Zadorov is a perfect example of a player who might fail the eye test, but the analytics prove otherwise. When you watch him chase a puck carrier above the faceoff dots to make a big hit while leaving the front of the net exposed, you want to rip your hair out of your head. However, the numbers show he was one of the best defensive defensemen on the team.

Bowman alluded to this in the Ben Pope interview last October, saying he could be a good partner for a young defenseman like Mitchell or Boqvist. That never turned out to be true. He spent the most time 5v5 with Murphy and put up his best numbers. When together, they had a combined 46.8 CF%. When paired with Mitchell, that number dropped to 39.22% and 38.74% when he skated with Nicolas Beaudin. He and Boqvist were never paired together at 5v5. The two forwards he spent the most 5v5 time on ice with were Patrick Kane and Debrincat, and we don’t need a rocket scientist to figure that out.

Overall Grade: C

If you watched Blackhawks Banter this season or follow me on Twitter, this grade probably surprises you. I was as critical as anyone of Zadorov, but as I did a deeper look at the metrics, I realized his play wasn’t as terrible as I first thought. However, Bowman needs to be careful going forward.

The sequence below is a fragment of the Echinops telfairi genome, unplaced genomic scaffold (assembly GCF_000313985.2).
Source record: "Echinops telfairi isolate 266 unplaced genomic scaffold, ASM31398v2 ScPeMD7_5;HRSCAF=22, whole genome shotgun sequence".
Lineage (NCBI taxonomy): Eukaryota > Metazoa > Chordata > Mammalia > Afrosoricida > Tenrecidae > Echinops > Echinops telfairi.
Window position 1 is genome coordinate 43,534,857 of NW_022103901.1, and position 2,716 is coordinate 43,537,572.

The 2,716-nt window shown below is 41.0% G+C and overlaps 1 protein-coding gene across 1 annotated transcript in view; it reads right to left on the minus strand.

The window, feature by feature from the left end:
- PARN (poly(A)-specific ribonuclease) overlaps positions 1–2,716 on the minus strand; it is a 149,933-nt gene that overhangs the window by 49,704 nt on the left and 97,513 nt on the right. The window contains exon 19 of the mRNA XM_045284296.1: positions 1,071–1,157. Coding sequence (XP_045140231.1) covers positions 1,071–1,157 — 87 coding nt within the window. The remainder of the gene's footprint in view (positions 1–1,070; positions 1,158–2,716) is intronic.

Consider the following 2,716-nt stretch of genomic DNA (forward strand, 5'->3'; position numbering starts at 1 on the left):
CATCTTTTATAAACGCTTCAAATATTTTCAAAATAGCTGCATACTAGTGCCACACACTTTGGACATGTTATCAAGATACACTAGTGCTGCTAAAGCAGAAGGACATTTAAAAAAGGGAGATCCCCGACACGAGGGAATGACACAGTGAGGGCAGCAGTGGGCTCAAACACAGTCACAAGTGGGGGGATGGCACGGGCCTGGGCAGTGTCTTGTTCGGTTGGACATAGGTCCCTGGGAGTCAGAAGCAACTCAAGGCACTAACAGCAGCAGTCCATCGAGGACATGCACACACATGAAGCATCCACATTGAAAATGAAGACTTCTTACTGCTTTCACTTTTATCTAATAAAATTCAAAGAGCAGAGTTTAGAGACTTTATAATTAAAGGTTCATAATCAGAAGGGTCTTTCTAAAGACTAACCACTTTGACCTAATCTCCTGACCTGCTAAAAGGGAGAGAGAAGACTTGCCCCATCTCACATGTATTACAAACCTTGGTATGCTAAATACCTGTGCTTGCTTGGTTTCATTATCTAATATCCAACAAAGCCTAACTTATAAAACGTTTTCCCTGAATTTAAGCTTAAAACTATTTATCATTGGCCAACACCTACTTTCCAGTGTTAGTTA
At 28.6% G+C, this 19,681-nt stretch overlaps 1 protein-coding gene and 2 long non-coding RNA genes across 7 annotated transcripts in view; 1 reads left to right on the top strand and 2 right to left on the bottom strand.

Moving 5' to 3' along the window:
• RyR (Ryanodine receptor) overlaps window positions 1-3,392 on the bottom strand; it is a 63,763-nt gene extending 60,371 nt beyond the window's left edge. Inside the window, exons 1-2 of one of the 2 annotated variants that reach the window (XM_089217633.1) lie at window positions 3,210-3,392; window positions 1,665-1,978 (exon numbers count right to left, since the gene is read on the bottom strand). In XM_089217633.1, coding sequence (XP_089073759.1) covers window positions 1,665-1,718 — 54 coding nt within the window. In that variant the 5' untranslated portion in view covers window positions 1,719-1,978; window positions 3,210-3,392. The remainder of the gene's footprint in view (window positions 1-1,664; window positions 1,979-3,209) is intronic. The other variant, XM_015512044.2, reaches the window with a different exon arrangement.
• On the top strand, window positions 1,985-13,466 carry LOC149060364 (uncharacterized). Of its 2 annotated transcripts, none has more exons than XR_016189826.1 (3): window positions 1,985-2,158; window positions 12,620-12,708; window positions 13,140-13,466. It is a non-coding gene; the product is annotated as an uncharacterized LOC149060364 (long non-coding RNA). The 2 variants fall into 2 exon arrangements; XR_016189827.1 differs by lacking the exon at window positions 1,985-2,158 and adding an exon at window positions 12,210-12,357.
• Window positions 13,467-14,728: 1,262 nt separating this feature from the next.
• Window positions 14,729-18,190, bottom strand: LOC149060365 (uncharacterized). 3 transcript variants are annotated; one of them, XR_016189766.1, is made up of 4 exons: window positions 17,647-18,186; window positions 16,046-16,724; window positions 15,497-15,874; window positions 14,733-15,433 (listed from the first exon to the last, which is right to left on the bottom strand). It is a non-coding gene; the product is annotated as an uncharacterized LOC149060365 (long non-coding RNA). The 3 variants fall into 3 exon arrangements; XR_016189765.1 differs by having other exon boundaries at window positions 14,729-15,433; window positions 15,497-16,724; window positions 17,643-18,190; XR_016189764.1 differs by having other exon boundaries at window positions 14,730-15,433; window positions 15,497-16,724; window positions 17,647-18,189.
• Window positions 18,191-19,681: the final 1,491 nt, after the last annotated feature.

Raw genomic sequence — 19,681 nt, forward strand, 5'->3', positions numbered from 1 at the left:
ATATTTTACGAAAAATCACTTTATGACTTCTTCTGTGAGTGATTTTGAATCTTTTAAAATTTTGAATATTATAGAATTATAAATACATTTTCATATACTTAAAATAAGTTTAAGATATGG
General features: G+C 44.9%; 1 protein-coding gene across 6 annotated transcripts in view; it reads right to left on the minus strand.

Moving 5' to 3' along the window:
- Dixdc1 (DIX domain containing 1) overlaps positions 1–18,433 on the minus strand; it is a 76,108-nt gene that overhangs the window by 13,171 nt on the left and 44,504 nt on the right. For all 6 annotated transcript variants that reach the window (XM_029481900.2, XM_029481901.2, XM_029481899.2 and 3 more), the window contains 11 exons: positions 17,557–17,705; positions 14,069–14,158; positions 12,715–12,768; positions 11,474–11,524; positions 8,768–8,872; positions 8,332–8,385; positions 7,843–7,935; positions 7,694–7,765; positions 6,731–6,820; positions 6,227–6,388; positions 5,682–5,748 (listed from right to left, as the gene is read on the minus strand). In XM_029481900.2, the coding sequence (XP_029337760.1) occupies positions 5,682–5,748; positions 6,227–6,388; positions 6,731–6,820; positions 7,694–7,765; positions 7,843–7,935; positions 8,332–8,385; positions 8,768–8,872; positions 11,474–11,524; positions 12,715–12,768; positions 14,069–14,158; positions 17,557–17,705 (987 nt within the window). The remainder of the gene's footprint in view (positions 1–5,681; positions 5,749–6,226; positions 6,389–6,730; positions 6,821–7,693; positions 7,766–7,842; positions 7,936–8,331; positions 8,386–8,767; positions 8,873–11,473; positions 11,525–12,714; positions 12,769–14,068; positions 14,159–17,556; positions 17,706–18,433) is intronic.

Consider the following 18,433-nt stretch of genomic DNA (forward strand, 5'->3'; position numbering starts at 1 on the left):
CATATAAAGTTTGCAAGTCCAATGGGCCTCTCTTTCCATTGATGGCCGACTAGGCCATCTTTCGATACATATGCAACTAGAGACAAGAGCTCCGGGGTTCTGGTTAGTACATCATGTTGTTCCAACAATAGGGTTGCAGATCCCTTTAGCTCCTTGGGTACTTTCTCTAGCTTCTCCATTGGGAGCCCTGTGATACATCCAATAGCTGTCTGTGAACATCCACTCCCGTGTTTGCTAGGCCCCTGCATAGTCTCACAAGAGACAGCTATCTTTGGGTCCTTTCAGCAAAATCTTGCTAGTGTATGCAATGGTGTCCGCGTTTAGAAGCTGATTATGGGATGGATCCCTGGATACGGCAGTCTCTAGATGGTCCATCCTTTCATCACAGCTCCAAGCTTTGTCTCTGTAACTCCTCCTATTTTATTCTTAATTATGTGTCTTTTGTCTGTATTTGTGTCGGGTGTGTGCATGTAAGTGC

Zadorov is a restricted free agent this summer. There were rumblings at the trade deadline that Bowman was taking calls about a trade but ultimately decided against a move. He could still be traded during the offseason, but it sounds like re-signing is the most likely scenario.

Bowman should not bring back Zadorov on a long-term deal. Both his WAR and SPAR were zero this season. That means he is a “replacement-level” player. So, by these metrics, if you replaced him with your average AHL call-up or free agent, there would be no change in team wins or overall points. Hence, the final C grade.

Zadorov was brought in to add some toughness and physicality to the Blackhawks’ blue line, and he did deliver. Where you stand on advanced stats and numbers is going weigh into how you judged his overall performance during 2020-21.

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All stats courtesy of Evolving Hockey.